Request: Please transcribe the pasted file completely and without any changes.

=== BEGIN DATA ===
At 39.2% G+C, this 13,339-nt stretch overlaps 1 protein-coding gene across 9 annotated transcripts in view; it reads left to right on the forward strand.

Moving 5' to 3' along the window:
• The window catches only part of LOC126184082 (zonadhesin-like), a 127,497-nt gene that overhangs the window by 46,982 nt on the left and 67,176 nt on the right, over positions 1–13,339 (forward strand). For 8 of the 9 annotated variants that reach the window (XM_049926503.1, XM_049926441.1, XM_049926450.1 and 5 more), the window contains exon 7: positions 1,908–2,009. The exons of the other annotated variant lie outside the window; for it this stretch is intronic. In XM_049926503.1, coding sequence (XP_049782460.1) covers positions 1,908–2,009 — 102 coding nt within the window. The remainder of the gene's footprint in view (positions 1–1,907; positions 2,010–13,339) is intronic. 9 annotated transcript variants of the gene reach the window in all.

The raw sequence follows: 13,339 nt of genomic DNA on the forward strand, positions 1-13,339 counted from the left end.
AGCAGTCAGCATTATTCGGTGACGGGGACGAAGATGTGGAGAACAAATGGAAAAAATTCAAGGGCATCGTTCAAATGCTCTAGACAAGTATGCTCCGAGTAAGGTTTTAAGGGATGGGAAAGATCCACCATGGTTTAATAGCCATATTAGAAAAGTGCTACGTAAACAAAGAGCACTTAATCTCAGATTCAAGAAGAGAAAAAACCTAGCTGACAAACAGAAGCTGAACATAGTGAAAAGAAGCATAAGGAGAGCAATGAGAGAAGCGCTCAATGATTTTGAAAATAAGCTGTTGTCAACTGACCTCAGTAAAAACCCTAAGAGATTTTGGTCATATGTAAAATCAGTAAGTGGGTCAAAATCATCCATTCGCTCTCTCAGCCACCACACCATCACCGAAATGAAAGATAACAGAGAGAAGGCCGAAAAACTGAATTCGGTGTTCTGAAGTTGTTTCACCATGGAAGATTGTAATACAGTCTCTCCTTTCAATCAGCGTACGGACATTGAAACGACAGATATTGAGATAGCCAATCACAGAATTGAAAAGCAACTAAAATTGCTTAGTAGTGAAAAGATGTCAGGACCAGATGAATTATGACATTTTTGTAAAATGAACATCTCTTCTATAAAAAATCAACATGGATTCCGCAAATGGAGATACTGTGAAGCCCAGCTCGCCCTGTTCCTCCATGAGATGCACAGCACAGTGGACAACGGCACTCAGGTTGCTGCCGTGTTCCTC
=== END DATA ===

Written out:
At 39.2% G+C, this 13,339-nt stretch overlaps 1 protein-coding gene across 9 annotated transcripts in view; it reads left to right on the forward strand.

Moving 5' to 3' along the window:
• The window catches only part of LOC126184082 (zonadhesin-like), a 127,497-nt gene that overhangs the window by 46,982 nt on the left and 67,176 nt on the right, over positions 1–13,339 (forward strand). For 8 of the 9 annotated variants that reach the window (XM_049926503.1, XM_049926441.1, XM_049926450.1 and 5 more), the window contains exon 7: positions 1,908–2,009. The exons of the other annotated variant lie outside the window; for it this stretch is intronic. In XM_049926503.1, coding sequence (XP_049782460.1) covers positions 1,908–2,009 — 102 coding nt within the window. The remainder of the gene's footprint in view (positions 1–1,907; positions 2,010–13,339) is intronic. 9 annotated transcript variants of the gene reach the window in all.

The raw sequence follows: 13,339 nt of genomic DNA on the forward strand, positions 1-13,339 counted from the left end.
AGCAGTCAGCATTATTCGGTGACGGGGACGAAGATGTGGAGAACAAATGGAAAAAATTCAAGGGCATCGTTCAAATGCTCTAGACAAGTATGCTCCGAGTAAGGTTTTAAGGGATGGGAAAGATCCACCATGGTTTAATAGCCATATTAGAAAAGTGCTACGTAAACAAAGAGCACTTAATCTCAGATTCAAGAAGAGAAAAAACCTAGCTGACAAACAGAAGCTGAACATAGTGAAAAGAAGCATAAGGAGAGCAATGAGAGAAGCGCTCAATGATTTTGAAAATAAGCTGTTGTCAACTGACCTCAGTAAAAACCCTAAGAGATTTTGGTCATATGTAAAATCAGTAAGTGGGTCAAAATCATCCATTCGCTCTCTCAGCCACCACACCATCACCGAAATGAAAGATAACAGAGAGAAGGCCGAAAAACTGAATTCGGTGTTCTGAAGTTGTTTCACCATGGAAGATTGTAATACAGTCTCTCCTTTCAATCAGCGTACGGACATTGAAACGACAGATATTGAGATAGCCAATCACAGAATTGAAAAGCAACTAAAATTGCTTAGTAGTGAAAAGATGTCAGGACCAGATGAATTATGACATTTTTGTAAAATGAACATCTCTTCTATAAAAAATCAACATGGATTCCGCAAATGGAGATACTGTGAAGCCCAGCTCGCCCTGTTCCTCCATGAGATGCACAGCACAGTGGACAACGGCACTCAGGTTGCTGCCGTGTTCCTC